With St. Lawrence gone, Ramapo must find a better way to carry on


May 24 was Ramapo’s first “normal” workshop and town board meeting since the disgraced politician was led away in handcuffs.

Former Deputy and current Acting Supervisor Yitzchok Ullman sat in St. Lawrence’s seat, and the board is now short one member, a vacancy which must be filled. Last night, the remaining board reset its workshops for the first and third Monday of the month, beginning at 7 p.m. and town board meetings the first and third Wednesday beginning at 7 p.m. After St. Lawrence’s arrest, board meetings were erratic and inaccessible.

The remaining members ran through a lengthy list of items, including setting two public hearings for its Wednesday, June 28 meeting at 7 p.m. to address the Local Finance law and a moratorium on temporary modular units.

St. Lawrence being gone is not enough for the people of Ramapo, who asked for the immediate dismissal of Town Attorney Michael Klein, who invoked the Fifth Amendment at the trial at White Plains Federal Courthouse, as well as the immediate  dismissal of the town’s deputy finance director and the reinstatement of CPA Melissa Reimer, who blew the whistle on Ramapo’s cooked books. Reimer was hailed by residents for her refusal to play for pay with St. Lawrence and his cronies. It’s anyone’s guess what the real state of Ramapo’s finances are at this point in time.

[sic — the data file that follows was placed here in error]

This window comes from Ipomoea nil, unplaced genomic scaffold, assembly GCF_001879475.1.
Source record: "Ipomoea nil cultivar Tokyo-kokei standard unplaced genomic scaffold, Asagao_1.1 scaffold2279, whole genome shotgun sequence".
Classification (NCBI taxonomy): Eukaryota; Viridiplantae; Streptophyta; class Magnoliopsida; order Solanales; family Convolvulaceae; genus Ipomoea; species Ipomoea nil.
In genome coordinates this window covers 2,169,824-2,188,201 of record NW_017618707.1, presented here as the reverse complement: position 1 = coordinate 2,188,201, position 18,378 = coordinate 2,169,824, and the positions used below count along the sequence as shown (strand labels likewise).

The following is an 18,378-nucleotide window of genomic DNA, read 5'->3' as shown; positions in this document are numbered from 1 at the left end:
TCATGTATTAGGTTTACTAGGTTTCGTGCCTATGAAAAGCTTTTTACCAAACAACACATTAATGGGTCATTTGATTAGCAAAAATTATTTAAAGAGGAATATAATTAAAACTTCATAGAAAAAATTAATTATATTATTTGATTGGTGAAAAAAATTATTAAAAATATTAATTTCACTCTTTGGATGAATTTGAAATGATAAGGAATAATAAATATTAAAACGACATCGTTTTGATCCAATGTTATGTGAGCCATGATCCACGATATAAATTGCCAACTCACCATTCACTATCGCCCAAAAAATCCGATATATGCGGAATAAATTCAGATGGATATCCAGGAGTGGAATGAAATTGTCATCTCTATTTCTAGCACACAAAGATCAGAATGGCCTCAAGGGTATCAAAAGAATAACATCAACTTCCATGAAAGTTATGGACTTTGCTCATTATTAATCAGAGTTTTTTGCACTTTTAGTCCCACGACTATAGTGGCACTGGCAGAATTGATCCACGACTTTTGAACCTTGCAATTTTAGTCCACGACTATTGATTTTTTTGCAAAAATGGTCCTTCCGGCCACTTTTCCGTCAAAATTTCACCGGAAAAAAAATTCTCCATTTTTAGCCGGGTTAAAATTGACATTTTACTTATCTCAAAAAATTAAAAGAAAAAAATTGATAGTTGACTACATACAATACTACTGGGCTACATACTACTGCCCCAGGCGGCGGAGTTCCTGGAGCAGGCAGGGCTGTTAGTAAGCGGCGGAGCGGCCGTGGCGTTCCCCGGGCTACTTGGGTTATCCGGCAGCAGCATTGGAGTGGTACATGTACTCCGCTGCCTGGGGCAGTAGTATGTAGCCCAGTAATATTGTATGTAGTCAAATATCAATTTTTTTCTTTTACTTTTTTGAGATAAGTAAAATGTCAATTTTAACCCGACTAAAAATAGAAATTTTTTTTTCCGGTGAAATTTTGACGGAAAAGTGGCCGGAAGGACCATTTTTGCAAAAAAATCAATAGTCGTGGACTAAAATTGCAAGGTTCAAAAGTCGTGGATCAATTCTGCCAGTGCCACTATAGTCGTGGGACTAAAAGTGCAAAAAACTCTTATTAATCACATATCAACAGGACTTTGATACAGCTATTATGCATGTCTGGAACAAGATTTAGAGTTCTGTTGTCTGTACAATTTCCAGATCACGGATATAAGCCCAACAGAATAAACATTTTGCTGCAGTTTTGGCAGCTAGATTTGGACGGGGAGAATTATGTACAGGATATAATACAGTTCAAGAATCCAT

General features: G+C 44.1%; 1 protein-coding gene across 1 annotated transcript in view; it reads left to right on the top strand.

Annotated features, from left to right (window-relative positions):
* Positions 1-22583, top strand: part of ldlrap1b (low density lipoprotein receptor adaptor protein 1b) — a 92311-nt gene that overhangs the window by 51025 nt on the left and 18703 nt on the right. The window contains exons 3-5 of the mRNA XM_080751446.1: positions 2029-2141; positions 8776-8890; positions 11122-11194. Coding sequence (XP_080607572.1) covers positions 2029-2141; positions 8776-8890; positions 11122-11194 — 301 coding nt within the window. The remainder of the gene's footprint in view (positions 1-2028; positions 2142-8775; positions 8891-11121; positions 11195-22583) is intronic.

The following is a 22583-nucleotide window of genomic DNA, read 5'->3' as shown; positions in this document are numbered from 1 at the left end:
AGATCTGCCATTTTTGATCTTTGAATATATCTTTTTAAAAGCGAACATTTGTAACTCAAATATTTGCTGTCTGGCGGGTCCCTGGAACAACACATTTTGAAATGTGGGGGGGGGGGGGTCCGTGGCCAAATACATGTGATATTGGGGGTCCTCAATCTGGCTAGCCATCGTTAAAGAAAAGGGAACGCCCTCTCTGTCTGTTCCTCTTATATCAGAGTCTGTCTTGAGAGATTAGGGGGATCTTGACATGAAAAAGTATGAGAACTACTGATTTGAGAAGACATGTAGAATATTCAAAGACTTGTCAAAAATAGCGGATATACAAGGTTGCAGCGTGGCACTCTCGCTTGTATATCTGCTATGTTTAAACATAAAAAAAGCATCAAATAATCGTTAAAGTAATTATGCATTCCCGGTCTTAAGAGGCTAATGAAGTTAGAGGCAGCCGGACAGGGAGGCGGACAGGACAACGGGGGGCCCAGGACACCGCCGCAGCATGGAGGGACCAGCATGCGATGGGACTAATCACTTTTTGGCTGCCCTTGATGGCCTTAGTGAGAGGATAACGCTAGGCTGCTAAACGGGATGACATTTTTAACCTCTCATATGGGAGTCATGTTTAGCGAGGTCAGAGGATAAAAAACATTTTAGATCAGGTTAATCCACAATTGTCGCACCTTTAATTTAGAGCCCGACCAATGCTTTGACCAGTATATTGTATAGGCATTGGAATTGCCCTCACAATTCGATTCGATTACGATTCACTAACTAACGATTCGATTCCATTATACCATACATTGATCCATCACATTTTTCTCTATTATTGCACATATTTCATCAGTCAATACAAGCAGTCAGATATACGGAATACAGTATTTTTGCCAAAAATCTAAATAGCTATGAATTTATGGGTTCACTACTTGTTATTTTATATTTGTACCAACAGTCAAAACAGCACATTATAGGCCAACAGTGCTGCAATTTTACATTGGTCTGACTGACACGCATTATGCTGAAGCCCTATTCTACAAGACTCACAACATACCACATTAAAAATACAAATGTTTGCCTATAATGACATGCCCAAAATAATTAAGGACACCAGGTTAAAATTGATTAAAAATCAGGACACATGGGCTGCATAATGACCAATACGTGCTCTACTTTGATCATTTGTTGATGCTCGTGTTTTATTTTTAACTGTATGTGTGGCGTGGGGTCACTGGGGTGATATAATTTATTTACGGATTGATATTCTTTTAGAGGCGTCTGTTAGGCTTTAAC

Ullman said a Committee to study the Ramapo LDC will be set up and will include two members of the public, as well as a citizen’s workshop to try to rebuild the shattered town’s integrity, both personal and financial. Residents called for Robert Romanowski to be appointed to both, calling him “absolutely qualified and the public will know he’s got our back.”  A call for a forensic study of Ramapo’s planning, building and zoning codes was another of the people’s demands for the board to put right.

The elephant in the room-the minor league ballpark St. Lawrence finagled to build after ignoring the town’s “no” vote on the referendum to build the $60 million behemoth—is going to start paying for itself, said Councilman Patrick Withers, who testified for ten hours during the criminal proceedings against St. Lawrence.

Admitting he made mistakes in going along with some of the convicted supervisor’s agenda, he nonetheless was humbled by applause from the crowd when he chastised the ballpark’s management, saying, “It’s time for the Boulders to start paying. We are gathering information to see how much has been diverted to maintain it. Our memorandum of understanding will be renewed,” added Withers.

While most of the speakers during the public comment portion had plenty to say about the board’s collusion with St. Lawrence, most said they want to see the town get back what it lost—its integrity and the ability to live in a decent community where the rule of law is followed, not flushed down the toilet.

The race is already on for a new Supervisor and the two town board seats that will be up for grabs in November. Most longtime residents are ready to see the town become what they remembered—a place where people lived together in relative harmony minus the graft, book-cooking and arrogance that has eroded the spirit, as well as the finances, of its people.


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